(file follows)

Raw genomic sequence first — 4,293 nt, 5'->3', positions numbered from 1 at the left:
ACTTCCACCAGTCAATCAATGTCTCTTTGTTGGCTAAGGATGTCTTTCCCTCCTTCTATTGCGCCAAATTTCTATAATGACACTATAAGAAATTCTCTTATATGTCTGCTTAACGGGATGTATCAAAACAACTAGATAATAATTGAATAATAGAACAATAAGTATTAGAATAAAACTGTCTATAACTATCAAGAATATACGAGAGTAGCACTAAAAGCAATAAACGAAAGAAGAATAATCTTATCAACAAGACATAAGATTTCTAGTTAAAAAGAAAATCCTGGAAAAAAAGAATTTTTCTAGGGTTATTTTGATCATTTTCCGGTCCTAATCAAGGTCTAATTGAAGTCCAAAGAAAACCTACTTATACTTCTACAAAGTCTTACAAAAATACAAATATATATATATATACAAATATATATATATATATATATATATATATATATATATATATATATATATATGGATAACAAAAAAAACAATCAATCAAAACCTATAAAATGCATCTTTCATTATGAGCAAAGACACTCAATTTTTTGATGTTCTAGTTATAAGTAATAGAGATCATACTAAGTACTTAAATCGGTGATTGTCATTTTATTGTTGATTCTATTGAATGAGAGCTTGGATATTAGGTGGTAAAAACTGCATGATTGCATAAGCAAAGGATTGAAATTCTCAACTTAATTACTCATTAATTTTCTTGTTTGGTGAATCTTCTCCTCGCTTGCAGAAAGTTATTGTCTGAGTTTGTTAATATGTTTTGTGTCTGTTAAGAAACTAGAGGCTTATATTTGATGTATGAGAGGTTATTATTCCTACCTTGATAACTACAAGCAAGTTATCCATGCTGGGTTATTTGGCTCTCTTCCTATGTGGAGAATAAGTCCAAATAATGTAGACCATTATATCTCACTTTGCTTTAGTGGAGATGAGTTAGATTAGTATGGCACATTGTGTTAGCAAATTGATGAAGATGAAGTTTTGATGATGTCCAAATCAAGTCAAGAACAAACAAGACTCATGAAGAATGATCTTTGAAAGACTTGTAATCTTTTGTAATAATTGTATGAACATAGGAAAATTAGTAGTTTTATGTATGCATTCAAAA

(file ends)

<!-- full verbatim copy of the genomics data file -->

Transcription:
Raw genomic sequence first — 4,293 nt, 5'->3', positions numbered from 1 at the left:
ACTTCCACCAGTCAATCAATGTCTCTTTGTTGGCTAAGGATGTCTTTCCCTCCTTCTATTGCGCCAAATTTCTATAATGACACTATAAGAAATTCTCTTATATGTCTGCTTAACGGGATGTATCAAAACAACTAGATAATAATTGAATAATAGAACAATAAGTATTAGAATAAAACTGTCTATAACTATCAAGAATATACGAGAGTAGCACTAAAAGCAATAAACGAAAGAAGAATAATCTTATCAACAAGACATAAGATTTCTAGTTAAAAAGAAAATCCTGGAAAAAAAGAATTTTTCTAGGGTTATTTTGATCATTTTCCGGTCCTAATCAAGGTCTAATTGAAGTCCAAAGAAAACCTACTTATACTTCTACAAAGTCTTACAAAAATACAAATATATATATATATACAAATATATATATATATATATATATATATATATATATATATATATATATATATGGATAACAAAAAAAACAATCAATCAAAACCTATAAAATGCATCTTTCATTATGAGCAAAGACACTCAATTTTTTGATGTTCTAGTTATAAGTAATAGAGATCATACTAAGTACTTAAATCGGTGATTGTCATTTTATTGTTGATTCTATTGAATGAGAGCTTGGATATTAGGTGGTAAAAACTGCATGATTGCATAAGCAAAGGATTGAAATTCTCAACTTAATTACTCATTAATTTTCTTGTTTGGTGAATCTTCTCCTCGCTTGCAGAAAGTTATTGTCTGAGTTTGTTAATATGTTTTGTGTCTGTTAAGAAACTAGAGGCTTATATTTGATGTATGAGAGGTTATTATTCCTACCTTGATAACTACAAGCAAGTTATCCATGCTGGGTTATTTGGCTCTCTTCCTATGTGGAGAATAAGTCCAAATAATGTAGACCATTATATCTCACTTTGCTTTAGTGGAGATGAGTTAGATTAGTATGGCACATTGTGTTAGCAAATTGATGAAGATGAAGTTTTGATGATGTCCAAATCAAGTCAAGAACAAACAAGACTCATGAAGAATGATCTTTGAAAGACTTGTAATCTTTTGTAATAATTGTATGAACATAGGAAAATTAGTAGTTTTATGTATGCATTCAAAA